When you take shrooms, they take the wheel. Sometimes, they drive you somewhere pleasant, where you go on a phenomenal, life-changing adventure. Other times, they take you on a highway to hell, where you go full nightmare brain. This is why you should master how to have a good trip on shrooms prior to actually tripping on shrooms. Here, then, is some guidance before you munch that fungus.
But before delving into the details, the foundation of how to have a good trip on shrooms can be boiled down to several simple considerations, according to Chi of Tripsitters and Truffles Therapy:
- Have a strong support network.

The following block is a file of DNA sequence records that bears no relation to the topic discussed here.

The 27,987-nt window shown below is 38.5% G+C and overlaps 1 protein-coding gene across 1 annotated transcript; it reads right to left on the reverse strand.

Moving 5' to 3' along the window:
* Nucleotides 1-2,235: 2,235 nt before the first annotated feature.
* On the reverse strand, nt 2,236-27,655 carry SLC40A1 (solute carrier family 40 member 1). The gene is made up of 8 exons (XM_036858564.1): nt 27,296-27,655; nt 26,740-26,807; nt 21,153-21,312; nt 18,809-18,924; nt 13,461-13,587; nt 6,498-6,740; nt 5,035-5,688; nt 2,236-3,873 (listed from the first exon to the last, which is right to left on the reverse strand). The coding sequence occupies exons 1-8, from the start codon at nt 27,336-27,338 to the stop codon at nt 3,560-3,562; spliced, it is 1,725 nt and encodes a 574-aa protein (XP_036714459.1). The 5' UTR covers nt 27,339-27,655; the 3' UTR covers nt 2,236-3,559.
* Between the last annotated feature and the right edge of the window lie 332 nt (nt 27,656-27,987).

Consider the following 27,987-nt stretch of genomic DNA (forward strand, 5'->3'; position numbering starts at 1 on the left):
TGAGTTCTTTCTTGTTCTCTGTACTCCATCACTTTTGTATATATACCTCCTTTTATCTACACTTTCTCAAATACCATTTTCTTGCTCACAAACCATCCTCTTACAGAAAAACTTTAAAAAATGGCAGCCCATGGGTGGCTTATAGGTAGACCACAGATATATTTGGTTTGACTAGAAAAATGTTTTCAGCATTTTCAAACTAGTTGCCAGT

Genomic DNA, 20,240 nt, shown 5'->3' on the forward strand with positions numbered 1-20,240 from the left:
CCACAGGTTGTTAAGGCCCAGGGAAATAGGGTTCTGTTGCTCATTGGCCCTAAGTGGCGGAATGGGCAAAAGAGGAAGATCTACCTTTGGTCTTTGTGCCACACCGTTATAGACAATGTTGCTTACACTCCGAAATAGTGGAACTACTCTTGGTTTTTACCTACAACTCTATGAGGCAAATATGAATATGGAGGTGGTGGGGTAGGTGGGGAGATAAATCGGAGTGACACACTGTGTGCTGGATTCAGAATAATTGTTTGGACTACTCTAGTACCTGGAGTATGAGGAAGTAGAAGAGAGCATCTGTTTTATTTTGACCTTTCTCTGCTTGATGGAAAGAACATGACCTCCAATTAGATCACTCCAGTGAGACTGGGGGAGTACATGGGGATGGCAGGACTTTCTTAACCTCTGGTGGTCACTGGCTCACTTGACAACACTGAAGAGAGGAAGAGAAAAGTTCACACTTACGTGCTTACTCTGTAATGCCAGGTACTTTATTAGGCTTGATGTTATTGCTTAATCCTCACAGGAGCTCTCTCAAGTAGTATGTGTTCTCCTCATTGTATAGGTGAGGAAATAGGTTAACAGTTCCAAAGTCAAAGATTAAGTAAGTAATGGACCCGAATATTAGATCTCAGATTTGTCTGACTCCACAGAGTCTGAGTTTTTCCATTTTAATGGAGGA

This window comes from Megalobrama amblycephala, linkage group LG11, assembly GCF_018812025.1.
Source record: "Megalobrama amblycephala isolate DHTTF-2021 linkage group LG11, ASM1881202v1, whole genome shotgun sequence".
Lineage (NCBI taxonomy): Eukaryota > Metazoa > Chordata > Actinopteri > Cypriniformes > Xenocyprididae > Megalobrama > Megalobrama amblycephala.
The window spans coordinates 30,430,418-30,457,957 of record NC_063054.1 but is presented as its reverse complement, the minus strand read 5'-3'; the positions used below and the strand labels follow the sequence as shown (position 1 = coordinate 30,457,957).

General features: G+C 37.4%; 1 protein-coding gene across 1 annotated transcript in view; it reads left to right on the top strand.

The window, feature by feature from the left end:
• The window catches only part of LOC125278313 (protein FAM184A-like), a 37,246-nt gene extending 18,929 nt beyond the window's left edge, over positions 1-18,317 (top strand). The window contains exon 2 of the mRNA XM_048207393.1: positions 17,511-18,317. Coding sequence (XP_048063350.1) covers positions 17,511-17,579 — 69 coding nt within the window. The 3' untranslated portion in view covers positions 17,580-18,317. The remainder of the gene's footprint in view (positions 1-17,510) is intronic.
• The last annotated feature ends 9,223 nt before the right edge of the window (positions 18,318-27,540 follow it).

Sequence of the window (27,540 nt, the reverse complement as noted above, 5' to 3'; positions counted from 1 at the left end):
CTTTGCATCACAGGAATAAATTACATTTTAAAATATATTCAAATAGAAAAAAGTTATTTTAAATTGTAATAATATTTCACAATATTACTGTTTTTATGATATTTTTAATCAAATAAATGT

- Set and setting is everything.
- Make sure your environment is conducive to relaxation and harmony.
- For bigger doses, having an experienced trip sitter can be helpful.
- Fast beforehand for four to six hours.
- Set intentions before your journey.
- Clear your schedule for at least the rest of the journey day.
- Have one or two days of integration time after your journey.
Something to also keep in mind, according to Grace and PJ, “experienced travelers of inner and outer realms” and professional trip sitters at Akasa Journeys, is that even under the best circumstances, things can still go south. “There are things you can do to make sure you have a good trip, but no guarantees,” they explain via email. “Difficult trips happen.”
Now let’s get a little more specific about how to have a good trip on shrooms.
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Check Your Drug Interactions